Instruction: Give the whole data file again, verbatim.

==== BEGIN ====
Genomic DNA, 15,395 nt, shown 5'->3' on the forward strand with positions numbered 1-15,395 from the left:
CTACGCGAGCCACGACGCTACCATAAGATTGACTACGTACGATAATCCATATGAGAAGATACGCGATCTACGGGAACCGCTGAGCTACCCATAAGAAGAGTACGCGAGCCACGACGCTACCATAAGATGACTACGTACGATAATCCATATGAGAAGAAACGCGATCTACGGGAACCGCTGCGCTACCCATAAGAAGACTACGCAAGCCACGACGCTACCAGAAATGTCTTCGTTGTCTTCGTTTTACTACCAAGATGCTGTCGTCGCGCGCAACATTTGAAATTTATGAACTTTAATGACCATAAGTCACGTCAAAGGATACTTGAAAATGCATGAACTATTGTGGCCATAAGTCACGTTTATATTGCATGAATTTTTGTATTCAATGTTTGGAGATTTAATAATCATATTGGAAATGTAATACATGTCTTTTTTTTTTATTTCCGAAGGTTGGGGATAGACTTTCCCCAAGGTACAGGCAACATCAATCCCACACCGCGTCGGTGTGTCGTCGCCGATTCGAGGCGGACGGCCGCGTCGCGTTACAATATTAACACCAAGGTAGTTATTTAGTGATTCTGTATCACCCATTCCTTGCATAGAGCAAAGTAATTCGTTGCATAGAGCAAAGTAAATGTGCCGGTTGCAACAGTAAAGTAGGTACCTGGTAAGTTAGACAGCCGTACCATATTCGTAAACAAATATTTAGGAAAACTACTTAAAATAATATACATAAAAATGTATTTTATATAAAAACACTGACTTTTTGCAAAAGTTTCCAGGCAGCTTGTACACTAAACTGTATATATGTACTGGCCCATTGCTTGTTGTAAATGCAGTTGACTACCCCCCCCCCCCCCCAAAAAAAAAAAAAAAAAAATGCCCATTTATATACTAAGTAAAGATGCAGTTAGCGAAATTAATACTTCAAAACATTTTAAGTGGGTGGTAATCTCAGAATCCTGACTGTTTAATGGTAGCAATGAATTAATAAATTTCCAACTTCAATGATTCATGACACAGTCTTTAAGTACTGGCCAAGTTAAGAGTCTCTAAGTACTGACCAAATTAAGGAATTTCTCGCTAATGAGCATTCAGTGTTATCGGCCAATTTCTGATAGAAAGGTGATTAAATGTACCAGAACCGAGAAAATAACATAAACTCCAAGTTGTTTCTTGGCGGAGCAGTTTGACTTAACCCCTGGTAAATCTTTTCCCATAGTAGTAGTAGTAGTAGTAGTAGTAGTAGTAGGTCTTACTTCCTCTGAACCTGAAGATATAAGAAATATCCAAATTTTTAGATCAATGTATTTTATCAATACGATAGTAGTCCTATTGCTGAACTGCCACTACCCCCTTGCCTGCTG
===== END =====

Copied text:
Genomic DNA, 15,395 nt, shown 5'->3' on the forward strand with positions numbered 1-15,395 from the left:
CTACGCGAGCCACGACGCTACCATAAGATTGACTACGTACGATAATCCATATGAGAAGATACGCGATCTACGGGAACCGCTGAGCTACCCATAAGAAGAGTACGCGAGCCACGACGCTACCATAAGATGACTACGTACGATAATCCATATGAGAAGAAACGCGATCTACGGGAACCGCTGCGCTACCCATAAGAAGACTACGCAAGCCACGACGCTACCAGAAATGTCTTCGTTGTCTTCGTTTTACTACCAAGATGCTGTCGTCGCGCGCAACATTTGAAATTTATGAACTTTAATGACCATAAGTCACGTCAAAGGATACTTGAAAATGCATGAACTATTGTGGCCATAAGTCACGTTTATATTGCATGAATTTTTGTATTCAATGTTTGGAGATTTAATAATCATATTGGAAATGTAATACATGTCTTTTTTTTTTATTTCCGAAGGTTGGGGATAGACTTTCCCCAAGGTACAGGCAACATCAATCCCACACCGCGTCGGTGTGTCGTCGCCGATTCGAGGCGGACGGCCGCGTCGCGTTACAATATTAACACCAAGGTAGTTATTTAGTGATTCTGTATCACCCATTCCTTGCATAGAGCAAAGTAATTCGTTGCATAGAGCAAAGTAAATGTGCCGGTTGCAACAGTAAAGTAGGTACCTGGTAAGTTAGACAGCCGTACCATATTCGTAAACAAATATTTAGGAAAACTACTTAAAATAATATACATAAAAATGTATTTTATATAAAAACACTGACTTTTTGCAAAAGTTTCCAGGCAGCTTGTACACTAAACTGTATATATGTACTGGCCCATTGCTTGTTGTAAATGCAGTTGACTACCCCCCCCCCCCCCCAAAAAAAAAAAAAAAAAAATGCCCATTTATATACTAAGTAAAGATGCAGTTAGCGAAATTAATACTTCAAAACATTTTAAGTGGGTGGTAATCTCAGAATCCTGACTGTTTAATGGTAGCAATGAATTAATAAATTTCCAACTTCAATGATTCATGACACAGTCTTTAAGTACTGGCCAAGTTAAGAGTCTCTAAGTACTGACCAAATTAAGGAATTTCTCGCTAATGAGCATTCAGTGTTATCGGCCAATTTCTGATAGAAAGGTGATTAAATGTACCAGAACCGAGAAAATAACATAAACTCCAAGTTGTTTCTTGGCGGAGCAGTTTGACTTAACCCCTGGTAAATCTTTTCCCATAGTAGTAGTAGTAGTAGTAGTAGTAGTAGTAGGTCTTACTTCCTCTGAACCTGAAGATATAAGAAATATCCAAATTTTTAGATCAATGTATTTTATCAATACGATAGTAGTCCTATTGCTGAACTGCCACTACCCCCTTGCCTGCTG